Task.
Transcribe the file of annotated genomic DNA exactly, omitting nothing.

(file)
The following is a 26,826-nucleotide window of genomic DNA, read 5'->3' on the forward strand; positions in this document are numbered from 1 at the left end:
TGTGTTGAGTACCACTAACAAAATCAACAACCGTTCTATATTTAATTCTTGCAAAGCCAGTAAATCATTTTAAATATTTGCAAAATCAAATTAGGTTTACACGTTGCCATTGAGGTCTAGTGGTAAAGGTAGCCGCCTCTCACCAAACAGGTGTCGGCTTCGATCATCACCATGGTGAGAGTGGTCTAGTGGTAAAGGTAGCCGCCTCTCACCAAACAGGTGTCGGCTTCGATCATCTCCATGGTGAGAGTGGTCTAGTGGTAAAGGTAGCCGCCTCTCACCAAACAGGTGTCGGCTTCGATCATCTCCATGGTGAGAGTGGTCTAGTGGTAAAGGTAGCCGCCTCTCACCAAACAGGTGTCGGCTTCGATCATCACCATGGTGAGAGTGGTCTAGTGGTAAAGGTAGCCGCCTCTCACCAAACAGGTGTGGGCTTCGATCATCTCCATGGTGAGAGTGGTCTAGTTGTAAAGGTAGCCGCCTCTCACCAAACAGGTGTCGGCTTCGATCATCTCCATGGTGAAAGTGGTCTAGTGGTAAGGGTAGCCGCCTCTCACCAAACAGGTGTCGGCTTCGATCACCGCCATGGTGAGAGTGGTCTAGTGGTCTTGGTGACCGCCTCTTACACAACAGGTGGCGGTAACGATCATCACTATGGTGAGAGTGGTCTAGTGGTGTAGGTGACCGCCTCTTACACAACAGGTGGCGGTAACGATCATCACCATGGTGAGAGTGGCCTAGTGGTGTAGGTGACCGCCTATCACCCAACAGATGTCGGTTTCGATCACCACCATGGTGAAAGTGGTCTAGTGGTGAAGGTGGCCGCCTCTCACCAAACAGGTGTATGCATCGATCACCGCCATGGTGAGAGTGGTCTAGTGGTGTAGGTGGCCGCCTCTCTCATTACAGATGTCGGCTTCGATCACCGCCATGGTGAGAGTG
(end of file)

The following is a 26,826-nucleotide window of genomic DNA, read 5'->3' on the forward strand; positions in this document are numbered from 1 at the left end:
TGTGTTGAGTACCACTAACAAAATCAACAACCGTTCTATATTTAATTCTTGCAAAGCCAGTAAATCATTTTAAATATTTGCAAAATCAAATTAGGTTTACACGTTGCCATTGAGGTCTAGTGGTAAAGGTAGCCGCCTCTCACCAAACAGGTGTCGGCTTCGATCATCACCATGGTGAGAGTGGTCTAGTGGTAAAGGTAGCCGCCTCTCACCAAACAGGTGTCGGCTTCGATCATCTCCATGGTGAGAGTGGTCTAGTGGTAAAGGTAGCCGCCTCTCACCAAACAGGTGTCGGCTTCGATCATCTCCATGGTGAGAGTGGTCTAGTGGTAAAGGTAGCCGCCTCTCACCAAACAGGTGTCGGCTTCGATCATCACCATGGTGAGAGTGGTCTAGTGGTAAAGGTAGCCGCCTCTCACCAAACAGGTGTGGGCTTCGATCATCTCCATGGTGAGAGTGGTCTAGTTGTAAAGGTAGCCGCCTCTCACCAAACAGGTGTCGGCTTCGATCATCTCCATGGTGAAAGTGGTCTAGTGGTAAGGGTAGCCGCCTCTCACCAAACAGGTGTCGGCTTCGATCACCGCCATGGTGAGAGTGGTCTAGTGGTCTTGGTGACCGCCTCTTACACAACAGGTGGCGGTAACGATCATCACTATGGTGAGAGTGGTCTAGTGGTGTAGGTGACCGCCTCTTACACAACAGGTGGCGGTAACGATCATCACCATGGTGAGAGTGGCCTAGTGGTGTAGGTGACCGCCTATCACCCAACAGATGTCGGTTTCGATCACCACCATGGTGAAAGTGGTCTAGTGGTGAAGGTGGCCGCCTCTCACCAAACAGGTGTATGCATCGATCACCGCCATGGTGAGAGTGGTCTAGTGGTGTAGGTGGCCGCCTCTCTCATTACAGATGTCGGCTTCGATCACCGCCATGGTGAGAGTG